Projects

Phase 2 Projects

Efficient active online learning for 3D reconstruction and scene understanding


Project leaders: Daniel Cremers (Garching), Rudolph Triebel (Garching)

Researchers:

Administration: Sabine Wagner (Garching)

Associates:

Summary:

Machine learning algorithms have become an important building block in modern  computer vision systems. However, most of these systems are based on offline learning, i.e. learning is done only once before system deployment, and future adaptations to unobserved circumstances are not considered. Furthermore, the amount of labelled training data required for the learning task is usually very high, because the system has no possibility to select subsets of the training data that are particularly suited for the required classification task. Quite in contrast, human perception strongly relies on our capacity to constantly learn and adapt our acquired knowledge to new environments and circumstances.
The goal of this project is to address this challenge by developing novel learning methods that perform the learning task with a higher degree of autonomy than current state- of-the-art systems. Here, autonomy refers to the ability of the system to decide which kind of information is more useful for more efficient learning. To achieve this, we will develop an Active Learning system, in which learning is done in cycles: After an initial training phase the system is presented with new observations for classification. Among them it selects those that are most informative. For these, labels are queried from a  human and the so obtained labeled data are used in the next round of training. This will  lead to two major improvements over current systems: first, the required amount of  labelled training data will be significantly lower, because the used training data will be  much more context-oriented. And second, the system will have a much higher capability  to adapt to new situations or environments, because learning is done in an ongoing  process. Our Active Learning system will be applied to two important research challenges  in computer vision, namely 3D reconstruction and scene understanding, and  the aim is to achieve substantial performance improvements in these areas using our  proposed autonomous, i.e. in this case active learning approach.

Phase 1 Projects

Efficient active online learning for 3D reconstruction and scene understanding


Project leaders: Daniel Cremers (Garching), Rudolph Triebel (Garching)

Researchers:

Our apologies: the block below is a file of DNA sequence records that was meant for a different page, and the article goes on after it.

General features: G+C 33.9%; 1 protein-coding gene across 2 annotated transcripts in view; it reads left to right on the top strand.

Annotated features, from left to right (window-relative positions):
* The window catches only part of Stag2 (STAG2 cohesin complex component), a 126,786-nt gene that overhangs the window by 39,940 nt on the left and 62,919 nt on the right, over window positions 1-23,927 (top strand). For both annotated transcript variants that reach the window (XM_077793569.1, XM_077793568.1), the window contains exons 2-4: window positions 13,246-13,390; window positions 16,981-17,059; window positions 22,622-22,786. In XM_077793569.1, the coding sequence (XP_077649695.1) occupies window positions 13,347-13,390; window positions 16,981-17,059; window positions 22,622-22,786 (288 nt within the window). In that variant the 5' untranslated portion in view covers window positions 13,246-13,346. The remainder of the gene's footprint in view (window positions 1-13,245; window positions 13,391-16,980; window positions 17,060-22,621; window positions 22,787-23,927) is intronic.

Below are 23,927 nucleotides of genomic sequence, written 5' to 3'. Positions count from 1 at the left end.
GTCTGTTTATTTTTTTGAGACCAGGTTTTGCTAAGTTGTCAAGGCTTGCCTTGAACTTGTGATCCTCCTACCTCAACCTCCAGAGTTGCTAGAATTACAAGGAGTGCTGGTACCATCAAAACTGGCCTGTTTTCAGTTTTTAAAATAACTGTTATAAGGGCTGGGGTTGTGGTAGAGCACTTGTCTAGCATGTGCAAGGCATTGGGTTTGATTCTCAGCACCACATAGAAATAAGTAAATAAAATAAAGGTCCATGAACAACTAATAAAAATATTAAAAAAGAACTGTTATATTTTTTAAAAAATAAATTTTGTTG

Administration: Sabine Wagner (Garching)

Associates:

Summary:

Machine learning algorithms have become an important building block in modern  computer vision systems. However, most of these systems are based on offline learning, i.e. learning is done only once before system deployment, and future adaptations to unobserved circumstances are not considered. Furthermore, the amount of labelled training data required for the learning task is usually very high, because the system has no possibility to select subsets of the training data that are particularly suited for the required classification task. Quite in contrast, human perception strongly relies on our capacity to constantly learn and adapt our acquired knowledge to new environments and circumstances.
The goal of this project is to address this challenge by developing novel learning methods that perform the learning task with a higher degree of autonomy than current state- of-the-art systems. Here, autonomy refers to the ability of the system to decide which kind of information is more useful for more efficient learning. To achieve this, we will develop an Active Learning system, in which learning is done in cycles: After an initial training phase the system is presented with new observations for classification. Among them it selects those that are most informative. For these, labels are queried from a  human and the so obtained labeled data are used in the next round of training. This will  lead to two major improvements over current systems: first, the required amount of  labelled training data will be significantly lower, because the used training data will be  much more context-oriented. And second, the system will have a much higher capability  to adapt to new situations or environments, because learning is done in an ongoing  process. Our Active Learning system will be applied to two important research challenges  in computer vision, namely 3D reconstruction and scene understanding, and  the aim is to achieve substantial performance improvements in these areas using our  proposed autonomous, i.e. in this case active learning approach.